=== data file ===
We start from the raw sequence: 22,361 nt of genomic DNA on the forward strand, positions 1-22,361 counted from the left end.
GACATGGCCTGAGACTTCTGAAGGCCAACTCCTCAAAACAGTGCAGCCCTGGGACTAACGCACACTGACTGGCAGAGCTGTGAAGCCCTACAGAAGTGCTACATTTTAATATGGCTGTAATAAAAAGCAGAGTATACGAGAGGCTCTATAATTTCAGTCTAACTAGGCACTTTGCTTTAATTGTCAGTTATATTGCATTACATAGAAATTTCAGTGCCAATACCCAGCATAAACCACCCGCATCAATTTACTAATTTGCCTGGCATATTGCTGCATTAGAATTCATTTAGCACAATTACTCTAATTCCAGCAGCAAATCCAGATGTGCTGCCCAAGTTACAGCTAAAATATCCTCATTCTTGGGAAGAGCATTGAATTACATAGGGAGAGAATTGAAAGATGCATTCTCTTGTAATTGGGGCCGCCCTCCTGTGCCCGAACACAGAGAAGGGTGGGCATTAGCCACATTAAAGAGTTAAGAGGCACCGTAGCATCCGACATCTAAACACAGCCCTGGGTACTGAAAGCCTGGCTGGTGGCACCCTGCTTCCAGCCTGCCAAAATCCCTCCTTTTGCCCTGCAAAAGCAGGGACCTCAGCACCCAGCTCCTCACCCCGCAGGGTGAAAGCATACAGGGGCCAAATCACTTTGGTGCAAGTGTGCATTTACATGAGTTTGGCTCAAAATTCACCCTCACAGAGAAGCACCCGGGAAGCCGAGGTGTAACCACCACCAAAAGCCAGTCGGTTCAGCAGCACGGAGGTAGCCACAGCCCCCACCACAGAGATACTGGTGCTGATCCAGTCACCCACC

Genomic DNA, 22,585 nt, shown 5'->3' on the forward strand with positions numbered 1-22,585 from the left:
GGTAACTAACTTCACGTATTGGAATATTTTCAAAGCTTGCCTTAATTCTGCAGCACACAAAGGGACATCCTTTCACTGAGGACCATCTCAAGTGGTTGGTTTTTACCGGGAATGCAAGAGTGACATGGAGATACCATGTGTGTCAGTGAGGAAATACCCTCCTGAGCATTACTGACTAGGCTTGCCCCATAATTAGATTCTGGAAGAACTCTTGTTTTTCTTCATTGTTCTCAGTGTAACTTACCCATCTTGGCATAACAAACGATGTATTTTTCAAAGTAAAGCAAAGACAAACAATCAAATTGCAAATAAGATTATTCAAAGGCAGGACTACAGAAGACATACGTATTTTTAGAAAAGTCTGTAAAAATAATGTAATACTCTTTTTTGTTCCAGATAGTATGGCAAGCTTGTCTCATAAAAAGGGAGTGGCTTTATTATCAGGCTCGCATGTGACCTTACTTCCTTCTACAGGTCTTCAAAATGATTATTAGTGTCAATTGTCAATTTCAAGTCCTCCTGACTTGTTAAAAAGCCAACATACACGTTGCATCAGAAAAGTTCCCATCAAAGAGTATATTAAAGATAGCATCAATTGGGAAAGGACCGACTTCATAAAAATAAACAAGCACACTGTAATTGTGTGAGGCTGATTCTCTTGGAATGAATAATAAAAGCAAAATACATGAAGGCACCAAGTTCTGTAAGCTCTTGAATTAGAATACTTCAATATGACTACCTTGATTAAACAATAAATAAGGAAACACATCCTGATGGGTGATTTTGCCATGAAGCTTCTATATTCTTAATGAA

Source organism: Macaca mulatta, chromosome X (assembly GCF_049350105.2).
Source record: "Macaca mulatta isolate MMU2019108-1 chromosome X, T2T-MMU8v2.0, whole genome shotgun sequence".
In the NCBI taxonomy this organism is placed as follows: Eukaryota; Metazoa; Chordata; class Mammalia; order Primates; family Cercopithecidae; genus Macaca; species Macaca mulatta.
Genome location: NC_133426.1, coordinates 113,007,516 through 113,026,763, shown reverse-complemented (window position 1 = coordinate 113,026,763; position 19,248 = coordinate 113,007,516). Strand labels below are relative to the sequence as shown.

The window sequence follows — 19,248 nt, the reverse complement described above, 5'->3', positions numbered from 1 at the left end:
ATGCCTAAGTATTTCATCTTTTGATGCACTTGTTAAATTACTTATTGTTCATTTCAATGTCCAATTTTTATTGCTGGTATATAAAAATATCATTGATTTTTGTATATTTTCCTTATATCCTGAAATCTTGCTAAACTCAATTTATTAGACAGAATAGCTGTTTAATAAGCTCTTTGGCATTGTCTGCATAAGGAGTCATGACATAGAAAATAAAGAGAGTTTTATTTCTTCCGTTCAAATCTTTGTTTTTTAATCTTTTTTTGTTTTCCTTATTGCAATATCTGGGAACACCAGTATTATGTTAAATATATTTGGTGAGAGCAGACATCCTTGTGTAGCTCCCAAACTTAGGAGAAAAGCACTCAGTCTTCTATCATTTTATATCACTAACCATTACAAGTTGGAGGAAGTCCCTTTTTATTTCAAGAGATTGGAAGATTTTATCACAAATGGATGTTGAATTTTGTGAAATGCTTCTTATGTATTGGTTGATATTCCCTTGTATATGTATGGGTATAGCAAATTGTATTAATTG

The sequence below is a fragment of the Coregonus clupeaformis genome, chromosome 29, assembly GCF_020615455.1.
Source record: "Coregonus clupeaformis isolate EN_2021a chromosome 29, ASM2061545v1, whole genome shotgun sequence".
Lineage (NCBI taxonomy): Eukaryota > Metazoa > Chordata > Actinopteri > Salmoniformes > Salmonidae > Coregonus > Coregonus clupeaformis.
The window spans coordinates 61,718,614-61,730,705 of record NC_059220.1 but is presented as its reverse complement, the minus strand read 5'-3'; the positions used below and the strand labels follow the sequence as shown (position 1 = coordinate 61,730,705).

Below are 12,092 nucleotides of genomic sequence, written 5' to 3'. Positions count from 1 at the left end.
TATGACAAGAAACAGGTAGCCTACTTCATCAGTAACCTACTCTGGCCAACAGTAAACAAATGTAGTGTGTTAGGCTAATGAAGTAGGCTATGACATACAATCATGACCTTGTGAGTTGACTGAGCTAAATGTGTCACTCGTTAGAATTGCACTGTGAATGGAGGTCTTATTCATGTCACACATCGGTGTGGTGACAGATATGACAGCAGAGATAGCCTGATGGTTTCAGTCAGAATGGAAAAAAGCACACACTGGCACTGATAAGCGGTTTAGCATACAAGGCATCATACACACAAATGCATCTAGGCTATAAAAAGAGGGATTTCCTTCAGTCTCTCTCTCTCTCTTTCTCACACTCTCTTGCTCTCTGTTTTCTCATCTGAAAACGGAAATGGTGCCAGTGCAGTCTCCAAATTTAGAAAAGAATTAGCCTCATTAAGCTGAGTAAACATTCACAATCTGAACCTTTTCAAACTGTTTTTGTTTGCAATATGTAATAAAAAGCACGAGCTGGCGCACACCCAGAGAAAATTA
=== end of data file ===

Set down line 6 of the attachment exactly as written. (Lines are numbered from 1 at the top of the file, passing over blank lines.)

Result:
Source record: "Macaca mulatta isolate MMU2019108-1 chromosome X, T2T-MMU8v2.0, whole genome shotgun sequence".